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JPMorgan Earns $5B Derivatives Profit


By Matthew Leising and Elizabeth Hester

JPMorgan Chase & Co. managed to generate $5 billion in profit during the worst year in Wall Street history by trading over-the-counter fixed-income derivatives, two people with knowledge of the results said. The largest U.S. bank by market value, which reported $5.6 billion of total net income in 2008, hasn’t disclosed earnings for its interest-rate swap, municipal bond and foreign-exchange derivatives group. The unit was among the most profitable at the New York-based company, said the people, who declined to be identified because they weren’t authorized to divulge the figures. JPMorgan spokeswoman Kristin Lemkau declined to comment.

The JPMorgan trading desk, led by the 38-year-old Matt Zames, who previously worked at hedge fund Long-Term Capital Management LP, may have benefited as the collapse of Lehman Brothers Holdings Inc. and JPMorgan’s takeover of Bear Stearns Cos. left companies and hedge funds with fewer trading partners in the private derivatives markets. JPMorgan emerged “unscathed by the disasters” on Wall Street and positioned to capture more revenue as trading volumes grew, said Craig Pirrong, a finance professor at the University of Houston.

“It’s a flight to quality,” Pirrong said. “They expanded the scale of business, the number of trades people wanted to do with them, and it gave them pricing power.”

Derivatives are contracts whose value is derived from an underlying asset such as stocks, commodities or interest rates.

Over-the-counter refers to a type of private, unregulated derivative contract banks trade amongst themselves or with clients.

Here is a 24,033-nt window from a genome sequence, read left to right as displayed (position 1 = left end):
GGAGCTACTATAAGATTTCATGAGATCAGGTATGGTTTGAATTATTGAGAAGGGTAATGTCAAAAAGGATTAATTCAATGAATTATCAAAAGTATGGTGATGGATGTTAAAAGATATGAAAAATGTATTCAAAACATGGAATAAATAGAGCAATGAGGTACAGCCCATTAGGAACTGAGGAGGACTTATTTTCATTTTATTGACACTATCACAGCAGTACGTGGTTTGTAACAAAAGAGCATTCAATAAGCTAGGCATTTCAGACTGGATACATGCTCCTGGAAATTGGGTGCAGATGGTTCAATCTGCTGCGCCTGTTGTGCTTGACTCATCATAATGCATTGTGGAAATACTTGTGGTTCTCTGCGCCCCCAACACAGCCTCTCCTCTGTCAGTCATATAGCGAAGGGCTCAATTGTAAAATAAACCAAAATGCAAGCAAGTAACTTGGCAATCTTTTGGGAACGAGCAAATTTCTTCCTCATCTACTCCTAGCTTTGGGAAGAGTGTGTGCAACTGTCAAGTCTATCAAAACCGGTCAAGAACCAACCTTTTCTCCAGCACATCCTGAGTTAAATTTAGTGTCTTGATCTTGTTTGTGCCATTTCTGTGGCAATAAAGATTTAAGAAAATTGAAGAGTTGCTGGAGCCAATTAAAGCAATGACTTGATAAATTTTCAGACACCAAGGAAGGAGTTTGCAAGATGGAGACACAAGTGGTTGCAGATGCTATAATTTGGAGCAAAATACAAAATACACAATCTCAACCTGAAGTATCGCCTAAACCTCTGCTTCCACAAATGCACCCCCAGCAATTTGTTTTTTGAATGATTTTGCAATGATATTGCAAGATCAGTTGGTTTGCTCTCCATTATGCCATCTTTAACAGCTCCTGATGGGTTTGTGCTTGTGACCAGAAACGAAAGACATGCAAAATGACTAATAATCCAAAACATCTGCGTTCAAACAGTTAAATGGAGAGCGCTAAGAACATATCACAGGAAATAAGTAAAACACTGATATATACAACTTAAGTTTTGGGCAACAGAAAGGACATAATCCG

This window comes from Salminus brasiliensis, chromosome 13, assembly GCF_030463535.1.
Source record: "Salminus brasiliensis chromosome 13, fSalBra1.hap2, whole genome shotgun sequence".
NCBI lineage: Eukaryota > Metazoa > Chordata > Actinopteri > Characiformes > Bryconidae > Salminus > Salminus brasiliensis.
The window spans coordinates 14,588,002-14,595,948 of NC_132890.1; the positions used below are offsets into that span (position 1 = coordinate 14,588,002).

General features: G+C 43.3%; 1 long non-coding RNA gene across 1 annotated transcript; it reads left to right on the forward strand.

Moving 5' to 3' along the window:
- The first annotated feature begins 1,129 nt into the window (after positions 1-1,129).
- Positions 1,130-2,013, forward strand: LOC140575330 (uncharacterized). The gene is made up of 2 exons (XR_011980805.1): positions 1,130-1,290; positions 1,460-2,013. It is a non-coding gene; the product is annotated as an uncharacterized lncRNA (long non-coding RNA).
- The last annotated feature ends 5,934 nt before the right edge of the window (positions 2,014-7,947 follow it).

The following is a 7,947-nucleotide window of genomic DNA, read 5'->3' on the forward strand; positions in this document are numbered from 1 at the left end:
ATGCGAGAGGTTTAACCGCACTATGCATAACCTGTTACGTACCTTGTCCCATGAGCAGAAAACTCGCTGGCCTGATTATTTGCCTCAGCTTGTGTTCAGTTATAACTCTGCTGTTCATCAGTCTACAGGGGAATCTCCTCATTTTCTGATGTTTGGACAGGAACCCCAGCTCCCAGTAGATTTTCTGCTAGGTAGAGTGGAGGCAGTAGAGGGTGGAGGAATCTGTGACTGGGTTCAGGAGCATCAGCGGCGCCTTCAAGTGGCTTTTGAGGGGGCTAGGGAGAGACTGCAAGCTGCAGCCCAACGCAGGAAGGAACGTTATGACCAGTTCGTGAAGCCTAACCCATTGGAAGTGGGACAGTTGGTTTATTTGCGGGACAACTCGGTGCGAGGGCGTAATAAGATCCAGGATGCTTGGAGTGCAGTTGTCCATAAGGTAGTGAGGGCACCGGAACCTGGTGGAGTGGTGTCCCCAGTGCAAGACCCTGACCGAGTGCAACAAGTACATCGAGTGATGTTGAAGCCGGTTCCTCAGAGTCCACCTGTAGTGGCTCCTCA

Link to Debt

The derivatives trades for JPMorgan are often linked to corporate debt underwritten by the bank. JPMorgan led its competitors last year with $132 billion in U.S. corporate bond underwriting, according to Bloomberg data. Corporations often enter into interest-rate swaps with banks to manage rate exposure on the debt they issue.

Among commercial lenders, JPMorgan dominates OTC derivatives trading, according to data compiled by the Office of the Comptroller of the Currency. The bank held $87.7 trillion worth of outstanding OTC contracts as of Sept. 30, more than the next two banks, Bank of America Corp. and Citigroup Inc., combined.

The OCC hasn’t yet released figures for Goldman Sachs Group Inc. and Morgan Stanley, the New York-based securities firms that converted into bank holding companies in September.

Client Fees Jump

JPMorgan told investors at a Feb. 26 conference in New York that client fees from interest rates and foreign exchange rose 60 percent last year from 2007. William Winters, co-head of JPMorgan’s investment bank, said the gap between bids to buy and offers to sell in OTC derivative markets doubled in the past 18 months. As that so-called spread widens, firms like JPMorgan that create the trades for clients can capture higher earnings.

“You take two times the bid offer, the volumes have stayed robust and an increase in market share, it’s a good business,”

Winters, 47, said at the conference.

Chief Executive Officer Jamie Dimon, 52, touted the firm’s trading results in the current quarter during a conference call with investors three days earlier.

“We’ve had strong quarter-to-date trading results, solid fee income in the investment banking side,” Dimon said on Feb.

23. “I should point out to you that this is my general conservatism. If it was up to the folks in the investment bank, they would have said extremely strong trading results.”

Source of Gains

The majority of JPMorgan’s OTC trading profit may have stemmed from interest-rate swaps in 2008, according to revenue figures reported by the OCC. During the first three quarters of last year, JPMorgan took in a total of $6.36 billion in OTC derivatives-trading revenue. Of that, $4.87 billion resulted from interest-rate positions, according to data from the OCC.

The remaining $1.49 billion came from foreign-exchange trading.

The OCC doesn’t report how much profit banks wring from OTC trading. The regulator hasn’t yet released fourth quarter results.



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